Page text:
Marinade

From GoonsWithSpoons
Jump to: navigation, search

Submitted by Mephysteaux

So, you have some meat, but want to add something to it. Here's a basic guide to marinating your meat so it will be tasty and delicious.

Making a Marinade[edit]

First step to making a marinade is to make a plan. Decide what it is you want your meat to taste like, then start building a marinade around that. One easy way to go about this if you're just starting out is to go for a regional flavor. For example, if you're looking to make Italian Chicken, look for ingredients like balsamic vinegar, garlic and Italian seasonings, things that seem logical. Another short cut is to pick up a premade marinade at just doctor it to your liking. If you're looking to create an all new marinade, though, you'll want to start looking at your sauces and spices. First ingredient you should pick is an acid. Acids are essential to marinades because they start to break the meat down, allowing your flavors to seep into it. Good acids to use are vinegars and citrus juices. Also, look for things that have those acids in them; Worcestershire sauce has vinegar, Mountain Dew has orange juice (I think), these can be used as well. I actually used it on chicken a couple times, it's actually good. Keep in mind, though, that a lot of acid will create an overwhelmingly tangy taste. That brings me to my next point, flavor balancing. Your marinade will probably have several different flavors to it. Some examples are:

  • Tangy (vinegar, citrus juices)
  • Sweet (brown sugar, other fruit juices)
  • Spicy (hot sauce, peppers)
  • Nutty (nutmeg, sesame oil)
  • Salty (salt, soy sauce)
  • Robust (herbs, garlic)
  • Etc.

Generally a good idea is to mix 1 or 2 pronounced flavors (Tangy, Sweet, Spicy) with a background of subtle flavors (Spicy, nutty, robust). As you're mixing your marinade, smell/taste it from time to time to make sure you're getting the desired effect. If one flavor is too weak, add more; if it's too strong, add a little of everything else. Also keep in mind how this flavor will mix with the natural flavor of the meat. Adding oil is usually a good idea. It won't mix well with the marinade, but will coat your meat, helping seal in flavor and moisture. Salt and pepper are never a bad idea, either. Adding water, however, is not recommended. Also, if the marinade contains solid ingredients like garlic, onion or spices, consider making your marinade the day before to allow all of the flavors to come out and mix.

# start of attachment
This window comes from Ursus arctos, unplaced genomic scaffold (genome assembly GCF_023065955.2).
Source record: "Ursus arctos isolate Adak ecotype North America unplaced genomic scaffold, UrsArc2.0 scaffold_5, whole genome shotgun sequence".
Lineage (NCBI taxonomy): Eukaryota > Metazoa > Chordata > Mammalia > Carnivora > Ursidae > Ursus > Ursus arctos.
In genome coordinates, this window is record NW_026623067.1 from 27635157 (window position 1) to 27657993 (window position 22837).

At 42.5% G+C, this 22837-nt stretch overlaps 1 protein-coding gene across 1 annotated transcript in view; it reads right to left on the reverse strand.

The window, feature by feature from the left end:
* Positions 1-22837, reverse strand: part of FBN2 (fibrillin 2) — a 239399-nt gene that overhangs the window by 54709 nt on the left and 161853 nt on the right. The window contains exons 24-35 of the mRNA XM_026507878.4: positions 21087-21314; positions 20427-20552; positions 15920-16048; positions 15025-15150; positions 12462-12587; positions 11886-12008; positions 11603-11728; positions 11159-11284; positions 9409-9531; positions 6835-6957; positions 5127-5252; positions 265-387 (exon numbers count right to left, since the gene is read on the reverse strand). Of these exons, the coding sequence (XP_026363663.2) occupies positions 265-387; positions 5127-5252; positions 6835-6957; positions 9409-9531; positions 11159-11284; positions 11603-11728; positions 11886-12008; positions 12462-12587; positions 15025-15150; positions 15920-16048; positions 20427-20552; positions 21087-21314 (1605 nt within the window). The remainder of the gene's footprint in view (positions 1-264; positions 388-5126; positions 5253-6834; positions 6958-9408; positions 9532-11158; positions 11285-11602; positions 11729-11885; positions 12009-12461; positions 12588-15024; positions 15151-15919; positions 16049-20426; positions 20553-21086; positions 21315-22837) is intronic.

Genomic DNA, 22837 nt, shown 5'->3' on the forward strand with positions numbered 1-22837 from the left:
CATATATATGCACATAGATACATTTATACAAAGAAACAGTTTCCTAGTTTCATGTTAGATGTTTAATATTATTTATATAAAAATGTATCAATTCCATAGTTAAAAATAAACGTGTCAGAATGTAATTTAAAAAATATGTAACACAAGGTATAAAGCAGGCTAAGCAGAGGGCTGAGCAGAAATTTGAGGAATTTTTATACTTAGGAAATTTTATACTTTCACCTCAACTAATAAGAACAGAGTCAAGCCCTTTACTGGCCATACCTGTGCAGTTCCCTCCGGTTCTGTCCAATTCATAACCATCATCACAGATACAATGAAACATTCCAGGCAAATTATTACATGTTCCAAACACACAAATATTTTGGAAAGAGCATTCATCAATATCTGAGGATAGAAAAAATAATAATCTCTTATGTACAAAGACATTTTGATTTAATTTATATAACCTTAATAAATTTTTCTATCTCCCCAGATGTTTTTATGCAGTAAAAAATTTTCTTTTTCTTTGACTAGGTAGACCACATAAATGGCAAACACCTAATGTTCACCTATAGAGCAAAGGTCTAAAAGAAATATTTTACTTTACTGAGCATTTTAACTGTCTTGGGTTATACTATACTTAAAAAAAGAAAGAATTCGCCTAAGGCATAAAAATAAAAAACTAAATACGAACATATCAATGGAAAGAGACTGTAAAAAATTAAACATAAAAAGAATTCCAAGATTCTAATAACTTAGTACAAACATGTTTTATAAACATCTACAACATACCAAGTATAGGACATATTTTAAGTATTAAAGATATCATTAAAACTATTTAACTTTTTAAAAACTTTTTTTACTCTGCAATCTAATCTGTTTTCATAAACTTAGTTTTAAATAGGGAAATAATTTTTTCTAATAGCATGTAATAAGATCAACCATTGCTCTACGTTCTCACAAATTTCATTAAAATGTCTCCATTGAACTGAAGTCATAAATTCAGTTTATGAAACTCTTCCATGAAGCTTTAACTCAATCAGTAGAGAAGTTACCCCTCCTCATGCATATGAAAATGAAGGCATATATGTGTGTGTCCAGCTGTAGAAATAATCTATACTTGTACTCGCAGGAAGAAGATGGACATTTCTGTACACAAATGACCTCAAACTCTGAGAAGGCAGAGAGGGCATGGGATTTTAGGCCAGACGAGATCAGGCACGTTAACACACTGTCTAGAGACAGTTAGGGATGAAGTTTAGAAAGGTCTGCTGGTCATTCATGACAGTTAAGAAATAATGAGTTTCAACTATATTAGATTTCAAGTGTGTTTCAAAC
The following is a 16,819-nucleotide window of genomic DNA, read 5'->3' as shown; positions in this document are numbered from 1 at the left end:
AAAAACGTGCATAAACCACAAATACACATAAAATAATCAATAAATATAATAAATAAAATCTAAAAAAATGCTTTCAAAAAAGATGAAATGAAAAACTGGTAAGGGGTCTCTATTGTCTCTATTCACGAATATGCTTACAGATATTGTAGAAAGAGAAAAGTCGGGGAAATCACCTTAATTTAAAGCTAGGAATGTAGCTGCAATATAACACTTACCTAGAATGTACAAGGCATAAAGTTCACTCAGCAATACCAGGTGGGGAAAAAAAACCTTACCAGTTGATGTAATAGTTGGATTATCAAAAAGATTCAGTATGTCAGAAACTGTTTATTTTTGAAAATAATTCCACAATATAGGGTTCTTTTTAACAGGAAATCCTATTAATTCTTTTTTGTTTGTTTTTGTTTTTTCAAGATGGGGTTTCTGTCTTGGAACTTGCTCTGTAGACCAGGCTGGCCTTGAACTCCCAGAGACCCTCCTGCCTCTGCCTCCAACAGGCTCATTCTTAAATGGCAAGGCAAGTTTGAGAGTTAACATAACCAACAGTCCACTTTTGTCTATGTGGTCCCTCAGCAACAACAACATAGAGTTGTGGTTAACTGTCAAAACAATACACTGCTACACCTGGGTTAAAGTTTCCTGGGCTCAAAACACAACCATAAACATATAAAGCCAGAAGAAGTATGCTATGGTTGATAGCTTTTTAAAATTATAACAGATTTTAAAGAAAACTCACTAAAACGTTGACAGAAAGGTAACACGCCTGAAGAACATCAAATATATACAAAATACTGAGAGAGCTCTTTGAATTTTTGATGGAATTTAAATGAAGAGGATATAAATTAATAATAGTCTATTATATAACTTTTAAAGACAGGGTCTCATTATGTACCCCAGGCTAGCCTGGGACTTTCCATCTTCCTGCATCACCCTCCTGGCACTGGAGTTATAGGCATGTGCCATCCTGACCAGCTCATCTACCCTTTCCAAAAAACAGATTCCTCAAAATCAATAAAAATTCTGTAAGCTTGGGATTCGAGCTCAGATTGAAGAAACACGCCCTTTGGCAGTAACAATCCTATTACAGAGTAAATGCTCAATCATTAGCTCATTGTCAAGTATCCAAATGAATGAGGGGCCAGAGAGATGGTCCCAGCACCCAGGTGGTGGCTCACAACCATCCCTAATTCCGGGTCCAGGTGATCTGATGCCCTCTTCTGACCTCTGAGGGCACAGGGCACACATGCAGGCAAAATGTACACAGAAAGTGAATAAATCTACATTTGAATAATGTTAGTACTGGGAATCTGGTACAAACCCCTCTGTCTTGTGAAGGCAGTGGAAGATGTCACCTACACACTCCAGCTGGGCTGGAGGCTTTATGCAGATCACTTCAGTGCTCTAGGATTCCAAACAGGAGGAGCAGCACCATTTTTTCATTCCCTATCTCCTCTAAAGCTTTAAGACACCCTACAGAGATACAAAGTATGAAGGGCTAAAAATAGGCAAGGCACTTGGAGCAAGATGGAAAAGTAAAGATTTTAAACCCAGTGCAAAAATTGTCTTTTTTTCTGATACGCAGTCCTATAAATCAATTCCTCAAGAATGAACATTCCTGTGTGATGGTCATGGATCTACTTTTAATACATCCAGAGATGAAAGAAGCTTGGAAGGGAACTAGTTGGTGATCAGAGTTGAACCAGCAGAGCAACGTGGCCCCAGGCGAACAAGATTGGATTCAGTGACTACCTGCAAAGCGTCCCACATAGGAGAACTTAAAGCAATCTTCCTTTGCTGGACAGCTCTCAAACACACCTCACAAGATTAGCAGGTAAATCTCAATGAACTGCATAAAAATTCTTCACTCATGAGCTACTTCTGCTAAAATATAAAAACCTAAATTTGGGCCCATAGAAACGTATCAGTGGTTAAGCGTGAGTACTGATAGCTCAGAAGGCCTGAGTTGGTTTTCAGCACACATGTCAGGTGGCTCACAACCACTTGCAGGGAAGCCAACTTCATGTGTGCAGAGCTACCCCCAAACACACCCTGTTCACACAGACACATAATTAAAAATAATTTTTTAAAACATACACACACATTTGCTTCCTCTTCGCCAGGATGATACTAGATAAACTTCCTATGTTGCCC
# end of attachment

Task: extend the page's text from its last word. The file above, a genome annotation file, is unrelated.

Alternate Marinades[edit]

There are some things that can be used as marinades in and of themselves. In the grocery store, you will see lots of ready-made marinades. Salad dressings usually can be used as marinades as well, especially non-creamy ones. Sauces, also can be used. Barbecue sauce is an obvious choice, I personally enjoy beef marinated in Worcestershire sauce... You can pretty much use your favorite sauce as a marinade.

Marinating[edit]

This is the easy part, but the one that requires you to plan ahead. Once you have your marinade, you'll want to spread it over the majority of the surface of the meat, making sure to get both sides. If you can't cover everything, don't dilute it with water. Then put it in the refrigerator. You want to keep your meat below 40 degrees F (About 5 C I think) until you're ready to cook it. You can marinate over night, or the morning before, but you'll generally want to give it a few hours, maybe 3-4. Cut down on that time if you're using something unusually strong like Italian dressing.

Afterwards[edit]

Adding marinade to your meat while it's cooking can add moisture to the meat, making it better. You can also serve your marinade as a sauce along with the meat; just make sure the marinade you serve or any of the utensils used to serve it haven't come into contact with raw meat as to avoid cross contamination.